Best thing about the entertainment biz: I find myself surrounded by creative people who are constantly busy. Also, this is a fast-moving industry where people like to get stuff done, which I love. You get to work with teams for a specific period of time. There is a clear beginning, middle, and end (kind of like a college paper). There are definitely moments when I feel that we are a bit like a nomadic or carnie culture, setting up a project and moving on. It definitely appeals to my nomadic and adventurous spirit.
Worst thing: When you are an independent contractor, you are constantly working to work more. If you’re on a production, it is difficult to establish a routine — you may start at 3 a.m. one day and work 14 hours, and another day start at 6 p.m. and work 12 hours. Six p.m. yoga classes go by the wayside when I’m on a show.
Favorite advice: Simply to take the risk and not be afraid to fall. The green industry is the Wild West — we are discovering and choosing how we want to live, work, and play into the future. The entertainment industry, similarly, is known to be risky and not certain. Whatever it is that you want to do, trust yourself and take the leap, and if it doesn’t work out, choose again.
Chelsea Congdon Brundige
M.A. Energy and Resources Group ’86
Producer, First Light Films
Current project: I am helping to produce Wildways: Corridors of Life, a powerful and inspiring documentary on the global biodiversity crisis. Focused on cutting-edge solutions, the film explores how interconnected, protected corridors can allow wildlife migration and adaptation to climate changes. Stunning images of wildlife encounters and stories of passionate conservationists will engage audiences in crucial questions: How large must parks be for native species to survive? How can we offer safe room to roam in fragmented landscapes? The film illustrates a new vision of habitat preservation on a continental scale, known as connectivity conservation, and will be the keystone of an ambitious outreach effort to educate and galvanize public audiences, students, conservation philanthropists, and governments to confront the crisis of biodiversity loss.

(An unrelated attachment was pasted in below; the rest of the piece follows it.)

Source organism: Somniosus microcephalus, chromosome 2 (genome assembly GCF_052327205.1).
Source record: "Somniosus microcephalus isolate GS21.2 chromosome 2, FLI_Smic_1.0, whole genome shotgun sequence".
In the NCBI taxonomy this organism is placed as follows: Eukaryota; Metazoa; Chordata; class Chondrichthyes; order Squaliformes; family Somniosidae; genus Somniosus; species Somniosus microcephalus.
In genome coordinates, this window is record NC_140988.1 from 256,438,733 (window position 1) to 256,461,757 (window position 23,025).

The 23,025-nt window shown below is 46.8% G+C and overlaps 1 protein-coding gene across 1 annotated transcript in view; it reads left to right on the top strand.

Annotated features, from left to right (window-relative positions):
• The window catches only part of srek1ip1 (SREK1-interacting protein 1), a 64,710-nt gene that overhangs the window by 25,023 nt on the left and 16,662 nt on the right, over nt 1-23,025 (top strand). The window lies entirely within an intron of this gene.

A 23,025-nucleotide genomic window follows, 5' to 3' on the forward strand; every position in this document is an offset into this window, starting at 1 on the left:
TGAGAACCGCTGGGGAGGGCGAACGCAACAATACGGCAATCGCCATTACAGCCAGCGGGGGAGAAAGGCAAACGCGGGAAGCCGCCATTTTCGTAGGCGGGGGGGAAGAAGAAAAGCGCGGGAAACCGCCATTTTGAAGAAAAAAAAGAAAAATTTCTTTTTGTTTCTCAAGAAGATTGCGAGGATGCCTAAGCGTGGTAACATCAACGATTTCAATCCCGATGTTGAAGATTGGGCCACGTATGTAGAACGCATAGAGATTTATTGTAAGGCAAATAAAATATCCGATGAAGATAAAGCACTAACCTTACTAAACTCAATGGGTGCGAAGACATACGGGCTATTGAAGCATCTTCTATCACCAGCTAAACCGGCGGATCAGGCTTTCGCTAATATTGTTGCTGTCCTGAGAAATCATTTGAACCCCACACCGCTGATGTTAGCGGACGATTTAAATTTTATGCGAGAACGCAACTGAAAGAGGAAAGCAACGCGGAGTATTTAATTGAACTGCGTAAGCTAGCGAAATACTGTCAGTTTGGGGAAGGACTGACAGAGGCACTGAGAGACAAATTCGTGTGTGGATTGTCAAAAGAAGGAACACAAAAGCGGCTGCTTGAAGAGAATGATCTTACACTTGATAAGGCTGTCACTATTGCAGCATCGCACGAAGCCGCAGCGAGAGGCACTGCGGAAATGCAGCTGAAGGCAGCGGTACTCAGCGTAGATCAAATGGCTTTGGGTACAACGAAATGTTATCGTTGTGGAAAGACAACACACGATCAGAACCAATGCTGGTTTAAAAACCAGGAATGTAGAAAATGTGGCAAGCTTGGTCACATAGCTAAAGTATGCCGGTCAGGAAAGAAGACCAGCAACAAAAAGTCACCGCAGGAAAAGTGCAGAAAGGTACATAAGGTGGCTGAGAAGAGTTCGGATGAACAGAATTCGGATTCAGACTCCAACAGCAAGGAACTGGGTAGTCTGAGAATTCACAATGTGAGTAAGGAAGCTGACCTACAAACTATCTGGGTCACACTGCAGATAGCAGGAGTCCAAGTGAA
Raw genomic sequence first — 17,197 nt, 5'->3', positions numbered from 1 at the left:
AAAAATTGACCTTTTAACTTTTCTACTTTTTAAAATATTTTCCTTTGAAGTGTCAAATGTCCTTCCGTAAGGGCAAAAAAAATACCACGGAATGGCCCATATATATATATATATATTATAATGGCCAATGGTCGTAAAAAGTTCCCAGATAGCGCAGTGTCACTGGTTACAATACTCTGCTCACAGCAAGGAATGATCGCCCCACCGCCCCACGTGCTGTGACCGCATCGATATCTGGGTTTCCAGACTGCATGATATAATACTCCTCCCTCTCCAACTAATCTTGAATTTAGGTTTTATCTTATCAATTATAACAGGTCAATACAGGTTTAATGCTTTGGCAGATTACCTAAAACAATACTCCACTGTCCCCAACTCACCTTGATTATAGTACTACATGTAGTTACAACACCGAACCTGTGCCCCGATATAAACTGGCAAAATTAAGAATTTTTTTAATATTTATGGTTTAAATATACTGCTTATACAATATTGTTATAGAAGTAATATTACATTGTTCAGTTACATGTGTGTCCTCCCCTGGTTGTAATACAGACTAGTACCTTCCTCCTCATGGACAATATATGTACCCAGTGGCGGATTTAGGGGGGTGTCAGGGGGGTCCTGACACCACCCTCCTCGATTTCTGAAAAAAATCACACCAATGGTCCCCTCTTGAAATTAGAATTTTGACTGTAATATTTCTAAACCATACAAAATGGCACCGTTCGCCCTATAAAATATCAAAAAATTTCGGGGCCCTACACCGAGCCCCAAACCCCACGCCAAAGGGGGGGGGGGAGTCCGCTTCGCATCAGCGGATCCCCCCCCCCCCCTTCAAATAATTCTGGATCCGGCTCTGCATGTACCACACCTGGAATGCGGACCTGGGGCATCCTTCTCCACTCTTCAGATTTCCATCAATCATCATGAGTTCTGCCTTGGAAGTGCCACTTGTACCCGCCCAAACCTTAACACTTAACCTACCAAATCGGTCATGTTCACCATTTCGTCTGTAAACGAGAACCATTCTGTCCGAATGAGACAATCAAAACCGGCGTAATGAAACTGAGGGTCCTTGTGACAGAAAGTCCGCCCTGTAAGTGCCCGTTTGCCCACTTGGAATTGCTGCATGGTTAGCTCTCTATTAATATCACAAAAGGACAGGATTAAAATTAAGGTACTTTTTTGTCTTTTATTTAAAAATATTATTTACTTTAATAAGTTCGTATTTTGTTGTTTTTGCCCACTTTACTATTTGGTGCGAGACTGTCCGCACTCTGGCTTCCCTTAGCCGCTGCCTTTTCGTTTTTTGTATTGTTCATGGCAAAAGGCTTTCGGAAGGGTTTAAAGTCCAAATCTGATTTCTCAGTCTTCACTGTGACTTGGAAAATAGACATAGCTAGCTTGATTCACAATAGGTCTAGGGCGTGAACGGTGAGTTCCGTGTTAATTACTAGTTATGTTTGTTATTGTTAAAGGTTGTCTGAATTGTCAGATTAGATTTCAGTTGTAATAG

ERG’s influence: At ERG I focused on the complex issues of western water management and the competing needs of cities, agriculture, ecosystems, and Native Americans for water in the West. In my research and years of work at Environmental Defense Fund and other organizations, I was looking for opportunities to “re-set” the conversation — to negotiate about water in a way that reflects its limits in this arid land and a long-term vision for the region. That’s a stretch, but 20 years of working on western water issues has helped me learn that real change on the ground depends on people learning new ways of looking at a problem, its solution, and their part in reaching that goal. So change is really about finding and adopting a new narrative, a new story. And film is a powerful way to tell a story.